x = independently organized TED event

Theme: Adapt and Change

This event occurred on
June 10, 2020
3:00pm - 5:30pm BST
(UTC +1hr)
Belfast, Antrim
United Kingdom

Queen's University Belfast is one of the leading universities in the UK and Ireland with a distinguished heritage and history.

This digital event will showcase just some of the talent at the University, and will include presentations from across our exceptionally talented staff.

We are in a challenging period at the minute, as a University we are researching how to overcome the current turbulence in regard to medical research, social change, educational transitions and challenges facing business.

Our talks will explore the challenges faced in all areas during this turbulent time, and hope to show how we can adapt and change and move forward.

Queen's University Belfast
Riddel Hall
185 Stranmillis Road
Belfast, Antrim, BT7 1NN
United Kingdom
Event type:
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Speakers may not be confirmed. Check event website for more information.

Agustina Martire

Lecturer in Architecture
A lecturer in architecture, Agustina has an interest in urban history and theory, specifically in the significance of local mixed streets, their fabric, histories and experiences. She studied architecture at Universidad de Buenos Aires, where she worked in research and practice. Continuing her research and design experience in the Netherlands, she completed a PhD in TU Delft studying the history of urban leisure waterfronts. Agustina then worked as a post-doctoral researcher in TUDelft and UCD Dublin. She currently leads the StreetSpace project; an international and interdisciplinary project that studies local mixed streets, shedding light on the way streets are used, experienced and represented. StreetSpace is a collaborative studio unit in the Masters of Architecture, funded by the Department for Communities and supported by Belfast City Council.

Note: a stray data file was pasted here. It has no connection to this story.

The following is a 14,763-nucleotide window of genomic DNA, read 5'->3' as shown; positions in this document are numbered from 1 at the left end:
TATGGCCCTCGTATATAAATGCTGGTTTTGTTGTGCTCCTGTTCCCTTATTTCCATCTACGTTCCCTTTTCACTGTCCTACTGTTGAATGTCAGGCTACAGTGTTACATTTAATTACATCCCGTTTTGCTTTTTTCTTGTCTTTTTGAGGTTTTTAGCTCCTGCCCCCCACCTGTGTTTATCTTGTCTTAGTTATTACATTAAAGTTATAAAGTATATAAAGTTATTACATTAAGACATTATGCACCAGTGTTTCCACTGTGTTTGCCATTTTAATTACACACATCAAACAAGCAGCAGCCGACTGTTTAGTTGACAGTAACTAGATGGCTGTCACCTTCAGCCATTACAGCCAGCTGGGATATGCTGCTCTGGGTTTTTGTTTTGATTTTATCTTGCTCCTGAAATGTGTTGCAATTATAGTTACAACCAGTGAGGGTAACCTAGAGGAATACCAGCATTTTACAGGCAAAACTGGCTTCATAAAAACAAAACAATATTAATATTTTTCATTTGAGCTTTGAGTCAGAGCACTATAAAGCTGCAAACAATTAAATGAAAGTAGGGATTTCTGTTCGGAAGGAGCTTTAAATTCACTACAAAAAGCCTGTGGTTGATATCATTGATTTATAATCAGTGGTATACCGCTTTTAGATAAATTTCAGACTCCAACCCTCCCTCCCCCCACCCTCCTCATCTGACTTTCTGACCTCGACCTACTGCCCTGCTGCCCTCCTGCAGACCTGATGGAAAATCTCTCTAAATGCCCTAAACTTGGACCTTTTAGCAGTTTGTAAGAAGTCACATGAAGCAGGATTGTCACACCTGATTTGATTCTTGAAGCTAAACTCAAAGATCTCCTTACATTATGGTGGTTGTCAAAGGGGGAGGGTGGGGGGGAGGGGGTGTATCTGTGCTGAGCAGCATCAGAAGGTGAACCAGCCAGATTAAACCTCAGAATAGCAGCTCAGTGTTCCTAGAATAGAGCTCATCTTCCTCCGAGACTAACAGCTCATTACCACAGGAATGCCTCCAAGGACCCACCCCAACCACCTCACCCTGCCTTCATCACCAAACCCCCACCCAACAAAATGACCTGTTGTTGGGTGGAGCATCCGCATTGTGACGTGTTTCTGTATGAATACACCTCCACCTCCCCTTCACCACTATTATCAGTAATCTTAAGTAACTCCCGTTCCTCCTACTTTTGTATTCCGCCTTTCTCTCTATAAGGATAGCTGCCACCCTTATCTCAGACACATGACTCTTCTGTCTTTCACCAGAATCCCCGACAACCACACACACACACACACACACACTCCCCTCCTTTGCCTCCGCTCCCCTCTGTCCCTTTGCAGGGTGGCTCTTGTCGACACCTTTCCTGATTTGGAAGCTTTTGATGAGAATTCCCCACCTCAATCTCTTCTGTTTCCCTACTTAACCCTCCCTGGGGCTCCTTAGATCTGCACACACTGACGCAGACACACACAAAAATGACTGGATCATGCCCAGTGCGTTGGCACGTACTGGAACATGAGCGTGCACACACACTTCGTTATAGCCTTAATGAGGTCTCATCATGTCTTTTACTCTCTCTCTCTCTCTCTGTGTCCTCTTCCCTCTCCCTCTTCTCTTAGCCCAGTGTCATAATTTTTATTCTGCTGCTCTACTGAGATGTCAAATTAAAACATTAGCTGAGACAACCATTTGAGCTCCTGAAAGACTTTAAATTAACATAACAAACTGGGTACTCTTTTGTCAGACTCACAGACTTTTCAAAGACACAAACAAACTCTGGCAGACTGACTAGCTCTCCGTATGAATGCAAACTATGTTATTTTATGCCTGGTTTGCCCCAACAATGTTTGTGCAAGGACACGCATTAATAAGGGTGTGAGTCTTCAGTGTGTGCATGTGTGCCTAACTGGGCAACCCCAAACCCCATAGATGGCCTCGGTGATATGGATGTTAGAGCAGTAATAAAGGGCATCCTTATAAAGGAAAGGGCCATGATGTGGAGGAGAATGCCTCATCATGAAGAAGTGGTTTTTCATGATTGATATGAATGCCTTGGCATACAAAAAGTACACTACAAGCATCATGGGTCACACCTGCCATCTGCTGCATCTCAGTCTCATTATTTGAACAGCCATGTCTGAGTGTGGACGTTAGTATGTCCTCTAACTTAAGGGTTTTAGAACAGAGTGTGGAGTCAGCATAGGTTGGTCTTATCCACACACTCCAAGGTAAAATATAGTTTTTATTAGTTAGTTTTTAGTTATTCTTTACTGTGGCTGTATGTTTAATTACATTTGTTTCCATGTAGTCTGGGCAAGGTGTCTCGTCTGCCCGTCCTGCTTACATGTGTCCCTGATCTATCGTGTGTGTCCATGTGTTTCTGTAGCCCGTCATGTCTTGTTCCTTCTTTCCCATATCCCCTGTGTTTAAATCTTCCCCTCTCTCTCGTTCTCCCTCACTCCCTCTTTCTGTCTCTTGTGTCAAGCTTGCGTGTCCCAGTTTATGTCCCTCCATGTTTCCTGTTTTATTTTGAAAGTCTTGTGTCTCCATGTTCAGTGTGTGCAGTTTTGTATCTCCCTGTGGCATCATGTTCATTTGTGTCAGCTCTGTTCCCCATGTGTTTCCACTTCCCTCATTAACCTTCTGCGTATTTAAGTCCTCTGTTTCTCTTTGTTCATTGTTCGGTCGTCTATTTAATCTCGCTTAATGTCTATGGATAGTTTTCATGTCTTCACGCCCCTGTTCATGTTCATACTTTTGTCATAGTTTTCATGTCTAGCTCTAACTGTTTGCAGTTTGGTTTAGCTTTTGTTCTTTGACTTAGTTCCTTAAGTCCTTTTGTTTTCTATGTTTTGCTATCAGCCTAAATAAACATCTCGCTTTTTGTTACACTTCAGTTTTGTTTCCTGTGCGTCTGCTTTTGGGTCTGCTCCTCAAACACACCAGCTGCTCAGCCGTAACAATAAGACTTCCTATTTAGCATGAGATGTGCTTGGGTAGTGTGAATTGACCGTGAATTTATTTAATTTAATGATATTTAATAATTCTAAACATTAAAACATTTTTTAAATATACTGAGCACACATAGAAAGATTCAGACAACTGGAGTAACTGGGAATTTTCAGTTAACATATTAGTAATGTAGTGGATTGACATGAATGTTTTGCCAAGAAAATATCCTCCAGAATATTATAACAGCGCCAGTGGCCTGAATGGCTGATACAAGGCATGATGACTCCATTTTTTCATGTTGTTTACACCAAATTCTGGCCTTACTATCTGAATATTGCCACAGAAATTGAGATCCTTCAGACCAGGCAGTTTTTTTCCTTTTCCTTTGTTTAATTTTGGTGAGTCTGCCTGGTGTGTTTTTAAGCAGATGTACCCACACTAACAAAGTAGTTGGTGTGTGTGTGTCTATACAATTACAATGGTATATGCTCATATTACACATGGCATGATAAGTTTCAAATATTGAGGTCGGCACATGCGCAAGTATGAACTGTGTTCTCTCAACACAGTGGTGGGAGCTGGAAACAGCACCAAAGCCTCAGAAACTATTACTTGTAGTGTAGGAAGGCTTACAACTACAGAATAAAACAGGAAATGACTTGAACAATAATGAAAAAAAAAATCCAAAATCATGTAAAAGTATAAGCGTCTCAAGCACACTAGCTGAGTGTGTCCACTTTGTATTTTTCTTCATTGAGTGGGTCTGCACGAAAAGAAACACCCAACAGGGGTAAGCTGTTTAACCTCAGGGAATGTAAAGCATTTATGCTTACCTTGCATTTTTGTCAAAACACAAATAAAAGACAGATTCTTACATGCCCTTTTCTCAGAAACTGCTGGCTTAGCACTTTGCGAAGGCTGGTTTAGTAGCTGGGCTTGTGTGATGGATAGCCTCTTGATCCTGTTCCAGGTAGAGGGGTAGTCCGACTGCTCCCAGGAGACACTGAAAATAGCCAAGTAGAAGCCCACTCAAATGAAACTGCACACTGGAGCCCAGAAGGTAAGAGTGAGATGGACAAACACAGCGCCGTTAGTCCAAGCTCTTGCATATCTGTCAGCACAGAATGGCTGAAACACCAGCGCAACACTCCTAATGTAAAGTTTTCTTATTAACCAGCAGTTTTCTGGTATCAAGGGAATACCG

Ali FitzGibbon

Lecturer in Creative and Cultural Industries Management
Dr Ali FitzGibbon is a Lecturer in Creative & Cultural Industries Management and Subject Lead for Arts Management & Cultural at Policy Queen’s University Belfast. She has worked as a producer, programmer, researcher, fundraiser and arts/non-profit consultant on an international level for over 25 years. Her specialist knowledge and research is in performing arts and cultural industries management, particularly focusing on the role of the artist in business, public policy and decision-making.

Bernadette McGuinness

Clinical Senior Lecturer, School of Medicine, Dentistry and Biomedical Sciences & Centre for Public Health
Dr Bernadette McGuinness, a Senior Lecturer in the School of Medicine, Dentistry and Biomedical Sciences and a Consultant Geriatrician in the Belfast Health and Social Care Trust, is a leading researcher in cognitive impairment and dementia, and she recently took a leading role in a ground-breaking Alzheimer’s trial in patients in Northern Ireland. She is Clinical Lead in the Healthy Cognitive Aging Project in the NICOLA study, a longitudinal study of aging in Northern Ireland.

Brian Falzon

Professor of Composite Materials and Aerostructures
Professor Brian G. Falzon joined Queen’s University Belfast in 2013 to take up the Royal Academy of Engineering – Bombardier Chair in Aerospace Composites and is currently the Head of School of Mechanical and Aerospace Engineering and Director of the Advanced Composites Research Group. Between 2008 and 2012 Prof Falzon was the Foundation Chair in Aerospace Engineering at Monash University in Melbourne, Australia, where he was also Director of Research and Head of the Aerospace Engineering programmes. Between 1996 and 2008, Prof Falzon was at Imperial College London where he joined as a postdoctoral research fellow before becoming an academic staff member. He is a Chartered Engineer and Fellow of the Royal Aeronautical Society.

Carmel Hughes

Professor of Primary Care Pharmacy